It's a Groove Thang

It's a Groove Thang

Buddy Zapata’s Junkshop Republic rocks the Armory during Friday’s ArtNight

By Bliss 10/09/2013

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Hang with Buddy Zapata, and you’ll hear stories about punk bands he saw in the 1980s in Hollywood dives, and shows he later opened for the Knitters and Peter Case. He’ll passionately champion undersung sidemen like guitarist Pedro Wyant and Johnny Boudreaux (about whom he wrote one of his best songs after hearing him play saxophone on an Old Pasadena corner). Jawbone about blues, and things get real interesting. Zapata loves to write grooves. His music’s an eclectic mash of blues, punk, jazz, Mexican and Armenian folk — thus his band’s name, Junkshop Republic — looped together by steady grooves. There’s no way you’re not going to groove when you’ve got two drum kits, two slide guitars, bass and a saxophone jamming.

That instrumental lineup dazzled ArtNight in March when Zapata’s Junkshop Republic performed at the Armory surrounded by a stunning, Colorado Bridge-inspired installation by artists Kathryn Roberts and Alicia Gorecki. The gallery buzzed with energy from an attentive audience, friends (including this writer) who sat in with the band, and the band’s elastic grooves. Roberts is again creating a backdrop for this Friday’s ArtNight, when Zapata returns (with bassist Gregory Boaz, drummers Phil Bloch and Steve Mugalian, and saxophonist Joe Sublett). According to Zapata, it will be his fifth or sixth ArtNight performance.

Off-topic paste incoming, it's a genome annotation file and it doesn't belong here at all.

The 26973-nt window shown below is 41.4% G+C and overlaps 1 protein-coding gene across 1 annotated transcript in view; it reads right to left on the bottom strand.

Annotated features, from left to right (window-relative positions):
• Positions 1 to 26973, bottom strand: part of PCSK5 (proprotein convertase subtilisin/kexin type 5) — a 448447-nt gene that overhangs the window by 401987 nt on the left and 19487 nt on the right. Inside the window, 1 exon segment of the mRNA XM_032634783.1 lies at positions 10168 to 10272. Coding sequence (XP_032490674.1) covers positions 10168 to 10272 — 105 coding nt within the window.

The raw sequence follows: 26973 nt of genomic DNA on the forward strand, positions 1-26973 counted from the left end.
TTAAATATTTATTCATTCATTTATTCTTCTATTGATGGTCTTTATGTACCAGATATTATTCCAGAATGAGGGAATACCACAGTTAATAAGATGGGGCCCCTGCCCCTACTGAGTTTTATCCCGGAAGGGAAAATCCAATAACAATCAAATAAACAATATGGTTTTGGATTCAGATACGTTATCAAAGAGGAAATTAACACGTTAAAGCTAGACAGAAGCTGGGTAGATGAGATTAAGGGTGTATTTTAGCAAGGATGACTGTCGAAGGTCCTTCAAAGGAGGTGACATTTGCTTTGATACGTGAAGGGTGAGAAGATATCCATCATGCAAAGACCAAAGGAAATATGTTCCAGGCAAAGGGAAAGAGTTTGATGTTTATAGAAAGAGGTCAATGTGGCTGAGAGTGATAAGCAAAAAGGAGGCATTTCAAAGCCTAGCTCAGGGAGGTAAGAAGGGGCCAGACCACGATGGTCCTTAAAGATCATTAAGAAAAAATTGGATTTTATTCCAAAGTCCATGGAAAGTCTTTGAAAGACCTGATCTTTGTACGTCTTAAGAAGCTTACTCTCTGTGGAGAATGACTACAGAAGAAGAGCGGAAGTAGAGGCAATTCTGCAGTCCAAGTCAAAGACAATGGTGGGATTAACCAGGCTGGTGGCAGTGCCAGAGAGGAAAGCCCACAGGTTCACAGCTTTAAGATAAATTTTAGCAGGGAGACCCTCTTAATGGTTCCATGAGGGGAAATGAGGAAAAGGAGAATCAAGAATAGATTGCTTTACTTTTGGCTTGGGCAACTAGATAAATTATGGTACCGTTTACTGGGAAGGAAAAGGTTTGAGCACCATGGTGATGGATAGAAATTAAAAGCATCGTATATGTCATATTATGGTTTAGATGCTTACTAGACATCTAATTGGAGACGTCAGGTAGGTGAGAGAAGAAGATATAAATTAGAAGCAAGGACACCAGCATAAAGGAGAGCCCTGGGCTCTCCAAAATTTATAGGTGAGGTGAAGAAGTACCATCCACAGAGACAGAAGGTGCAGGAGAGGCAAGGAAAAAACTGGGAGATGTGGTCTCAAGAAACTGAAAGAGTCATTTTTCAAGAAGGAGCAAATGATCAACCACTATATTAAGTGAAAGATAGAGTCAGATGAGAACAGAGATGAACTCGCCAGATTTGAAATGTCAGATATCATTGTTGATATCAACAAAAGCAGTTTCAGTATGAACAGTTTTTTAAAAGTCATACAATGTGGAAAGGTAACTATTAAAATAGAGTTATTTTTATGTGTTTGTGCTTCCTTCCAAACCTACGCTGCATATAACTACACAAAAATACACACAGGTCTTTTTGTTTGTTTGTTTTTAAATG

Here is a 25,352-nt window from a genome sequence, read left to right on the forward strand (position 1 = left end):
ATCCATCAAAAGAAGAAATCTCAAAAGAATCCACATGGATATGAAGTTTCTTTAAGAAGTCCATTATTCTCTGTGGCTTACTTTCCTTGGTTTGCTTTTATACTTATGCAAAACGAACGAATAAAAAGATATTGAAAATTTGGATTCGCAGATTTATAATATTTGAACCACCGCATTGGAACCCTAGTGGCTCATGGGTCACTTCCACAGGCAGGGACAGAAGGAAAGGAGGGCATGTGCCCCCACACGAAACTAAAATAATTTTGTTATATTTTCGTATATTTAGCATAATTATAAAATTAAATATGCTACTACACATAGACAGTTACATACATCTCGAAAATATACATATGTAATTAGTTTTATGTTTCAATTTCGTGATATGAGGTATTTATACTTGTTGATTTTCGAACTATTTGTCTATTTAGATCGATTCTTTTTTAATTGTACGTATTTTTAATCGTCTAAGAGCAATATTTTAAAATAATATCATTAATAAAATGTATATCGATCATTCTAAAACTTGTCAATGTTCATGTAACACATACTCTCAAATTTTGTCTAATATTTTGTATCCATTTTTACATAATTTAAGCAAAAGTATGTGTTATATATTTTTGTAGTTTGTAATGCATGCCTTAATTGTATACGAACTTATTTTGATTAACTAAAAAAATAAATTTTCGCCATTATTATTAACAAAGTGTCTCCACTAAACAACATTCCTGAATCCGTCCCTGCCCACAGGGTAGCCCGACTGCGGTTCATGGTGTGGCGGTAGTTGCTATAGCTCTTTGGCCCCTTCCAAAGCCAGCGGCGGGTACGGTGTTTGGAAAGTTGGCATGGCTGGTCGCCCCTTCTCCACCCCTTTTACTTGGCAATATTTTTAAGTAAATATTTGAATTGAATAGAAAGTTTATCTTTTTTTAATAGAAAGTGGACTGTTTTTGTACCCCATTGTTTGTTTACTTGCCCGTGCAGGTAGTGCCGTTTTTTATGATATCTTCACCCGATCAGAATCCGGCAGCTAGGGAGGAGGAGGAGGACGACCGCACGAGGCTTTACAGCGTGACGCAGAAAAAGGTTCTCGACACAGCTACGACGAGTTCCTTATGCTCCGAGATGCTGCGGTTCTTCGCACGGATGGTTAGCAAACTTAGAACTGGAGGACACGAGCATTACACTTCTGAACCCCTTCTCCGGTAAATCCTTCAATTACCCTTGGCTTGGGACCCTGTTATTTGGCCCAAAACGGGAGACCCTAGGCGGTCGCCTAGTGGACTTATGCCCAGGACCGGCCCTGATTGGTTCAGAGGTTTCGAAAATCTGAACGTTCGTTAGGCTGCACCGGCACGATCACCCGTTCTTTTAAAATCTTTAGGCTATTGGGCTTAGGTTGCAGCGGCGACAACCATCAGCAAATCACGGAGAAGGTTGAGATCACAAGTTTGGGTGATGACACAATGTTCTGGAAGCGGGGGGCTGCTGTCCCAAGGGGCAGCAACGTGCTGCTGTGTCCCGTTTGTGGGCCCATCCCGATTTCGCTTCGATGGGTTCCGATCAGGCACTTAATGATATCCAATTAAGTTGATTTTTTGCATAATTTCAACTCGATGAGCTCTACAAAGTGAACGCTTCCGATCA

Zapata, who discovered punk through his brother’s Ramones and Sex Pistols albums, tripped over blues by accident. “My uncle hired us to go to this house where a tenant left behind all these LPs and 45s; the one that drew my attention was by Lightnin’ Hopkins, so I took it home. I started doing research; I went to the record store. Punk had energy and melody, and the blues just spoke to me.”

He moved to Pasadena in 1987. “I was awarded a scholarship to live at the Gamble House by the school of architecture at USC,” he explains. “I’d have these late-night parties; all these musicians would come over, mostly from the San Gabriel Valley. They respected the house and it made for cool parties. It was a fun place to play music. You know that movie ‘Auntie Mame’ with Rosalind Russell? One of her lines is, ‘You have to LIVE life!’ I almost failed school, but I lived life.”

After playing Old Town joints through the ’90s, he withdrew into semi-retirement around 2000. He returned after the birth of his first son and, in 2005, released his album “Turo.” These days, he plays “Zapata Lite” (his guitar-bass duo) at RedWhite+Bluezz and private parties, plus occasional band gigs — when he can pull his busy sidemen together — performing his own songs and covers like Howlin’ Wolf’s “Howling for My Baby.”

“I love Professor Longhair too,” he quips, “but you don’t hear that in my music. My music is influenced by good, cheap food. Tacos and curry.”  

Buddy Zapata’s Junkshop Republic plays ArtNight 7-10 p.m. Friday at Armory Center for the Arts, 145 N. Raymond Ave., Pasadena. Free admission. For information, call (626) 792-5101. Buddyzapata.com, artnightpasadena.org

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